We input written words visually, but we don’t store them visually. The process for naming objects is not the same one we use for reading words, however the visual memory hypothesis upon which the Whole Word approach is based concludes that it is. Science, especially more recent neuroimaging studies have shown that areas of the brain that activate during visual memory tasks (naming objects) are not the same as those areas that activate during word reading tasks. 


The fundamental problem with Whole Word methods is that exposing students to many, many exposures of the same words is a very inefficient way of remembering them. To be fair, this approach was developed long before researchers understood how words are remembered for instant retrieval, but this is no longer an excuse, and it is time we switched to science based methods that work for all students.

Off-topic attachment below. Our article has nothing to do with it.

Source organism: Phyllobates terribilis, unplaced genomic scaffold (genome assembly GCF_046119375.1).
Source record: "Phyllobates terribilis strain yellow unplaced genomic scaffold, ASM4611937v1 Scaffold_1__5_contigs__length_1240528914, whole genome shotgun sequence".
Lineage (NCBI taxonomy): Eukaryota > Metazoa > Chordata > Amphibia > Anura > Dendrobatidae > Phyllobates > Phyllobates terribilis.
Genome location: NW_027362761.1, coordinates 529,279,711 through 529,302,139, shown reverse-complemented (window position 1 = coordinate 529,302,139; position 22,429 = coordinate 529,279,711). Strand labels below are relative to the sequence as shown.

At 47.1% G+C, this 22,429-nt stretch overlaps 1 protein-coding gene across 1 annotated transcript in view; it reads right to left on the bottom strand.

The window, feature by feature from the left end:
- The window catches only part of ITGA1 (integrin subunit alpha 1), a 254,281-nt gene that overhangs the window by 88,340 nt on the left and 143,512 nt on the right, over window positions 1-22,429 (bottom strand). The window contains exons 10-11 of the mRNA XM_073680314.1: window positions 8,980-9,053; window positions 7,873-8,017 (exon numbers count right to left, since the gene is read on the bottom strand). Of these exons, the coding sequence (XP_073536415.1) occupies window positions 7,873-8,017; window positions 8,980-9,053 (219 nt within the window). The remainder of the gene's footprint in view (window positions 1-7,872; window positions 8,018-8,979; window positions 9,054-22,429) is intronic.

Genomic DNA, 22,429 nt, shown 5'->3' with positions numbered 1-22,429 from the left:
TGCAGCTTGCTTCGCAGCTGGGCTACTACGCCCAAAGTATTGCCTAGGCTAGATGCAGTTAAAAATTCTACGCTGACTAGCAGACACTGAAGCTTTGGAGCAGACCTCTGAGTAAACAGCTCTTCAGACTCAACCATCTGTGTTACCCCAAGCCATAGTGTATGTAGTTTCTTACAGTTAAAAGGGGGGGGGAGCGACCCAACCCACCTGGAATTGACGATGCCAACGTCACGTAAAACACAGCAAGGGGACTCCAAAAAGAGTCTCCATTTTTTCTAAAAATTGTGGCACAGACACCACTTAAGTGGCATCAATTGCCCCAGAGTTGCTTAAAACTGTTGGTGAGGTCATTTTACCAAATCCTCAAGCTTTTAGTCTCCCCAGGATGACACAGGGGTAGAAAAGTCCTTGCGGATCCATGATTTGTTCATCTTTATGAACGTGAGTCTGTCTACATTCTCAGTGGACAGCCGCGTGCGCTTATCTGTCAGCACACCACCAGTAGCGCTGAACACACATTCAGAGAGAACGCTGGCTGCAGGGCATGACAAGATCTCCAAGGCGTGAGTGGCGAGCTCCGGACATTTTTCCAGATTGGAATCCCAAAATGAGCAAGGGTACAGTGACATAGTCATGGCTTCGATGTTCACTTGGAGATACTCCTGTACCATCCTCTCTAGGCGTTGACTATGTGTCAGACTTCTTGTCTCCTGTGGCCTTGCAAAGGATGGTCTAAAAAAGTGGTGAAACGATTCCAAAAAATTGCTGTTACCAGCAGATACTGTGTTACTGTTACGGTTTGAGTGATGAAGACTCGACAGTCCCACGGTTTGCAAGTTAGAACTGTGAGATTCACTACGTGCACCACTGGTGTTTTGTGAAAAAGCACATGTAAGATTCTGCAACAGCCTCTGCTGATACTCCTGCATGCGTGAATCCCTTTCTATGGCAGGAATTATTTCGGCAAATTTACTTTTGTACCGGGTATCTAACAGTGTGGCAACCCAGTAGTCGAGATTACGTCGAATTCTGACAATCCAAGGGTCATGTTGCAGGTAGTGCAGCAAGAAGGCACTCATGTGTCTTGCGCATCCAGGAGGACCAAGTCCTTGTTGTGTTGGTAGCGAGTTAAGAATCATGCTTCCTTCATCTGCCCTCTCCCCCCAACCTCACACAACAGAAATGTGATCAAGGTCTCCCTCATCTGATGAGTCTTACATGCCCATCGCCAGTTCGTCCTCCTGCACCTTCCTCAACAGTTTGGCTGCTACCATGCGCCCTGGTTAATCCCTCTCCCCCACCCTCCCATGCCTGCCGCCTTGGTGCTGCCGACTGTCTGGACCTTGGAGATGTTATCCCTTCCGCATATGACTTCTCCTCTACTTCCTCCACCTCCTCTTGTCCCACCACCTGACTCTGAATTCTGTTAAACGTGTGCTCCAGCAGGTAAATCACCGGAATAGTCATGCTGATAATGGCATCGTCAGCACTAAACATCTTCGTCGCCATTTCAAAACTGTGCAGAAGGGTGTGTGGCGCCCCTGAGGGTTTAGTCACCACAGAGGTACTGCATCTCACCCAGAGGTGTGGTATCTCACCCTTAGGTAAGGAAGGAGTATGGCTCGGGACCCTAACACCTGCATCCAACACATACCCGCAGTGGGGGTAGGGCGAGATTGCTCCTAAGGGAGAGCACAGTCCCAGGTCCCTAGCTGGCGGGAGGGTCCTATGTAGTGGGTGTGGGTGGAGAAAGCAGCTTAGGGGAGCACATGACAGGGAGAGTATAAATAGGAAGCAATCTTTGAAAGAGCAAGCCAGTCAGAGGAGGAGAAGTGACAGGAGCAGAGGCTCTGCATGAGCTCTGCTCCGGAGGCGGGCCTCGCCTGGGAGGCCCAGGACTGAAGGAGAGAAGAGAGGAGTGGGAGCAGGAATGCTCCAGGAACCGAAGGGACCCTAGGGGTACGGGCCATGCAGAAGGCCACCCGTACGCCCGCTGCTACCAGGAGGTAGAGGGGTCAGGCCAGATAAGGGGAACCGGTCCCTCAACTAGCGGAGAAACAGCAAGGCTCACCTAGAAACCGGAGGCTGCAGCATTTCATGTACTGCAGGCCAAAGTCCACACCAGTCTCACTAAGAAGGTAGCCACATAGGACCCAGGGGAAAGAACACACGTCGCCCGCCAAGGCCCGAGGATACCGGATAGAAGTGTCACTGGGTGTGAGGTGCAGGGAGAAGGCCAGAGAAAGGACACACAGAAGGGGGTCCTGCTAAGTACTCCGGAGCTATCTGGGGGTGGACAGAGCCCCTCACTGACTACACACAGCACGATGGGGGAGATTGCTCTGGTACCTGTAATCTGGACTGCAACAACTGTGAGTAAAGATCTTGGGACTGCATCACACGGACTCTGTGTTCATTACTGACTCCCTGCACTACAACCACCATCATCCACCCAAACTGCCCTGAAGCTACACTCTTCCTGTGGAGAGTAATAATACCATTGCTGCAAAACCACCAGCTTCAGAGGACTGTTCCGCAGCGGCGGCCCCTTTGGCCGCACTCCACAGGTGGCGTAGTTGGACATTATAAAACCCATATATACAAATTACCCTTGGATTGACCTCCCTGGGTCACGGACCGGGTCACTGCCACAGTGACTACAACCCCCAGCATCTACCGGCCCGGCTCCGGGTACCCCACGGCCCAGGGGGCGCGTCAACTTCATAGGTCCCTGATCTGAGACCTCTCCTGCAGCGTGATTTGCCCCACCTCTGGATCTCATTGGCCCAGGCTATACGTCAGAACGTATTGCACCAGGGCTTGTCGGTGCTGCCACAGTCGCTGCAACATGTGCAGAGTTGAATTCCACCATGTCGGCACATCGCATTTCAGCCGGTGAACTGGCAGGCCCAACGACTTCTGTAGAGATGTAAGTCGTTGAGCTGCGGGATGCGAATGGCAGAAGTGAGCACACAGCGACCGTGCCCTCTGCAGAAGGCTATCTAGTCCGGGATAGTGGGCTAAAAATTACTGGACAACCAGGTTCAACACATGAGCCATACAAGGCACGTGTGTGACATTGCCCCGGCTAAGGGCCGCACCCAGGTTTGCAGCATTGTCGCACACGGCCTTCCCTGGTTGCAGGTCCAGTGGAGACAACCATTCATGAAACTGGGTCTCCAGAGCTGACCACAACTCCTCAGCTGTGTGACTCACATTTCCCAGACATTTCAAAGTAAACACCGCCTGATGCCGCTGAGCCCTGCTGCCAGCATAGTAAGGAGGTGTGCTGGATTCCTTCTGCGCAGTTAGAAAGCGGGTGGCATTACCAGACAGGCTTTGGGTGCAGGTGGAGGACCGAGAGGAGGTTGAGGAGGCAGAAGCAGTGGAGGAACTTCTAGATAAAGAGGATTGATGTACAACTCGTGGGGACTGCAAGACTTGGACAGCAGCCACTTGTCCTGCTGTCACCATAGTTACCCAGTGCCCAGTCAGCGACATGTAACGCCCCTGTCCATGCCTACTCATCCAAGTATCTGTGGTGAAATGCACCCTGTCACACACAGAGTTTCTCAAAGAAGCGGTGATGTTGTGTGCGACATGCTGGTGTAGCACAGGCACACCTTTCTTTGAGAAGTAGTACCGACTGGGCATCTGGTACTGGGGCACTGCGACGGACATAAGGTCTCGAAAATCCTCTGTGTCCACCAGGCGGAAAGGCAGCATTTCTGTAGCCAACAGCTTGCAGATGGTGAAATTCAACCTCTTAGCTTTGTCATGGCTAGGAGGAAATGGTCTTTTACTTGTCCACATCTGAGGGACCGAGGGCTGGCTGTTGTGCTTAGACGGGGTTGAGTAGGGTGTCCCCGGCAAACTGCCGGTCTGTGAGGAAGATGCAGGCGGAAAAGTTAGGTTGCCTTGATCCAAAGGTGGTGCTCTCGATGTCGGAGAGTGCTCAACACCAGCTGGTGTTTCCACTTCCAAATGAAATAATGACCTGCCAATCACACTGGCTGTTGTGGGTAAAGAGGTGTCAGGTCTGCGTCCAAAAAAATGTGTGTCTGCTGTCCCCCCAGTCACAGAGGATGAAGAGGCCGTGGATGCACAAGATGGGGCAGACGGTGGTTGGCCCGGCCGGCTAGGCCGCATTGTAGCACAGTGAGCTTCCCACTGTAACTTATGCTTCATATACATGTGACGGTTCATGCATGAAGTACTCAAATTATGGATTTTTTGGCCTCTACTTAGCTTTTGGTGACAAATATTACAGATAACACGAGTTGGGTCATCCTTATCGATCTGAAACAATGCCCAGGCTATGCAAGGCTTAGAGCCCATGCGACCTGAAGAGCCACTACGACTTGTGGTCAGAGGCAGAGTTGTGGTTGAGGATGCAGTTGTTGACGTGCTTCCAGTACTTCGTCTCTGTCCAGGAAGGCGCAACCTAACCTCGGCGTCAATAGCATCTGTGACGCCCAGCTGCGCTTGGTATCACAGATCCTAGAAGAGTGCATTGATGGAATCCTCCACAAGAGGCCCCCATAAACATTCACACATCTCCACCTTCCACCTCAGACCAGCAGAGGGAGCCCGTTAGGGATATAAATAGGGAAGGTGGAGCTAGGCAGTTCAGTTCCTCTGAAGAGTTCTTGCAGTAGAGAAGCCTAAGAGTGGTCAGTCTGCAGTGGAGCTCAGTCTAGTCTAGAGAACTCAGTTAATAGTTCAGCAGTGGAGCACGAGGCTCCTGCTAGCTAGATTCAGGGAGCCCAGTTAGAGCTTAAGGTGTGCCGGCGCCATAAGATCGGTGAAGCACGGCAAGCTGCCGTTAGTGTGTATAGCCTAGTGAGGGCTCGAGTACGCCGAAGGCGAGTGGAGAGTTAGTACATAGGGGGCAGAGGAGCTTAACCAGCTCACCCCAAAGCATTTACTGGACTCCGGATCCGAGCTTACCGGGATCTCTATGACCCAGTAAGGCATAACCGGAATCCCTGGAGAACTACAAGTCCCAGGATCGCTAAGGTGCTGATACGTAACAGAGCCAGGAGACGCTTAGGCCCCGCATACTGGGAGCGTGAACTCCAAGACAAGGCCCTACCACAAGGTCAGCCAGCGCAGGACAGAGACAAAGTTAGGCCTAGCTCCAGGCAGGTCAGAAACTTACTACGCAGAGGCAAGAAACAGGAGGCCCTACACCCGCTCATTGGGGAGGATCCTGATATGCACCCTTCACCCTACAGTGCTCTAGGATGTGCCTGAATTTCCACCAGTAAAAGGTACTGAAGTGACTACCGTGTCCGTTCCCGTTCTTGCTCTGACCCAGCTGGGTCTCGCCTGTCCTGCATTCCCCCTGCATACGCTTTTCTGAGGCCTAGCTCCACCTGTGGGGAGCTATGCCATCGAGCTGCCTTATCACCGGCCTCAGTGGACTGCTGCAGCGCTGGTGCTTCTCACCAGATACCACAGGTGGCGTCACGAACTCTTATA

Three Cueing Systems Model


The Three Cueing Systems Model is a very popular approach to teaching reading, and has been fully integrated into the Whole-Language, Balanced Literacy, and Balanced Instruction approaches, despite the fact it actually reinforces the habits developed by poor readers when learning to read. These habits include relying on guessing using context, despite the fact that skilled word recognition does not require context. The model has three systems of cues that supposedly work together to help the reader make sense of print. These are the semantic cues gained from context, syntactic cues gained from the structure of printed language, such as word order, and finally grapho-phonic cues gained from letter and sound relationships. Research has shown that syntax is important for comprehension, but not for identifying new words or recognizing familiar words. Guessing using semantic cues gained from context is inefficient for word level reading, and the third, grapho-phonic, cueing system, although it could make quite a difference to word-level reading, is not taught in any explicit or systematic way. In fact, this would be discouraged.